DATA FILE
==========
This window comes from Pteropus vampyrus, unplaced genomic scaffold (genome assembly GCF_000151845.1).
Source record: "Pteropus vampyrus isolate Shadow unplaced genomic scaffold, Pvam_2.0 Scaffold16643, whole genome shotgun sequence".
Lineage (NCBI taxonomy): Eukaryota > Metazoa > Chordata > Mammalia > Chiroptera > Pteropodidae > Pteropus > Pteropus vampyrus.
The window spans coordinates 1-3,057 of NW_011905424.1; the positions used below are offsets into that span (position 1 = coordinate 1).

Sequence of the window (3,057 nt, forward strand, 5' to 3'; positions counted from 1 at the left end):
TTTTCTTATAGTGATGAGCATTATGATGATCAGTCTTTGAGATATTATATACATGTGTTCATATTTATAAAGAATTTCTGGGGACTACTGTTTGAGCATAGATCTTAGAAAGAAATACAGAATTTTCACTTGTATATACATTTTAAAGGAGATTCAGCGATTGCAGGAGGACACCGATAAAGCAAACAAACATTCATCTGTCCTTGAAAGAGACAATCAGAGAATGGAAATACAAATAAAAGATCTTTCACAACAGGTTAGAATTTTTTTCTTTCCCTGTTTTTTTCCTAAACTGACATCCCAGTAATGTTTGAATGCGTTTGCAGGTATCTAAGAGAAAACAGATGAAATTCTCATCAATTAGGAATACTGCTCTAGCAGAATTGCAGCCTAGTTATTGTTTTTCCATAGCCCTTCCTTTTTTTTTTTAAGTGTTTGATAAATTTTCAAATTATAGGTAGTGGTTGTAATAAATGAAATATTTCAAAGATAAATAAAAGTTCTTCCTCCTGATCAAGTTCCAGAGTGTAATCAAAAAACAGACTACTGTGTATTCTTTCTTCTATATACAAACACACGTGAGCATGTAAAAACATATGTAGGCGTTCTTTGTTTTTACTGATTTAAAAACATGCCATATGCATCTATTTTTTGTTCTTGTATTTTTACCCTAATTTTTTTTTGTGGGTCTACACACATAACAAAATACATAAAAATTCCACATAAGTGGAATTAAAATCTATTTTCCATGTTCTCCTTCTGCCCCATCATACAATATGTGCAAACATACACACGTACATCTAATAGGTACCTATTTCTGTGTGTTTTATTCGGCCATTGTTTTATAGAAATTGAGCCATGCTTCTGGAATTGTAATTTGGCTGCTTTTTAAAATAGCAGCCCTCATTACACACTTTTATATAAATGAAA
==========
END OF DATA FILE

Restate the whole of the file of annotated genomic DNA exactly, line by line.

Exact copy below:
This window comes from Pteropus vampyrus, unplaced genomic scaffold (genome assembly GCF_000151845.1).
Source record: "Pteropus vampyrus isolate Shadow unplaced genomic scaffold, Pvam_2.0 Scaffold16643, whole genome shotgun sequence".
Lineage (NCBI taxonomy): Eukaryota > Metazoa > Chordata > Mammalia > Chiroptera > Pteropodidae > Pteropus > Pteropus vampyrus.
The window spans coordinates 1-3,057 of NW_011905424.1; the positions used below are offsets into that span (position 1 = coordinate 1).

Sequence of the window (3,057 nt, forward strand, 5' to 3'; positions counted from 1 at the left end):
TTTTCTTATAGTGATGAGCATTATGATGATCAGTCTTTGAGATATTATATACATGTGTTCATATTTATAAAGAATTTCTGGGGACTACTGTTTGAGCATAGATCTTAGAAAGAAATACAGAATTTTCACTTGTATATACATTTTAAAGGAGATTCAGCGATTGCAGGAGGACACCGATAAAGCAAACAAACATTCATCTGTCCTTGAAAGAGACAATCAGAGAATGGAAATACAAATAAAAGATCTTTCACAACAGGTTAGAATTTTTTTCTTTCCCTGTTTTTTTCCTAAACTGACATCCCAGTAATGTTTGAATGCGTTTGCAGGTATCTAAGAGAAAACAGATGAAATTCTCATCAATTAGGAATACTGCTCTAGCAGAATTGCAGCCTAGTTATTGTTTTTCCATAGCCCTTCCTTTTTTTTTTTAAGTGTTTGATAAATTTTCAAATTATAGGTAGTGGTTGTAATAAATGAAATATTTCAAAGATAAATAAAAGTTCTTCCTCCTGATCAAGTTCCAGAGTGTAATCAAAAAACAGACTACTGTGTATTCTTTCTTCTATATACAAACACACGTGAGCATGTAAAAACATATGTAGGCGTTCTTTGTTTTTACTGATTTAAAAACATGCCATATGCATCTATTTTTTGTTCTTGTATTTTTACCCTAATTTTTTTTTGTGGGTCTACACACATAACAAAATACATAAAAATTCCACATAAGTGGAATTAAAATCTATTTTCCATGTTCTCCTTCTGCCCCATCATACAATATGTGCAAACATACACACGTACATCTAATAGGTACCTATTTCTGTGTGTTTTATTCGGCCATTGTTTTATAGAAATTGAGCCATGCTTCTGGAATTGTAATTTGGCTGCTTTTTAAAATAGCAGCCCTCATTACACACTTTTATATAAATGAAA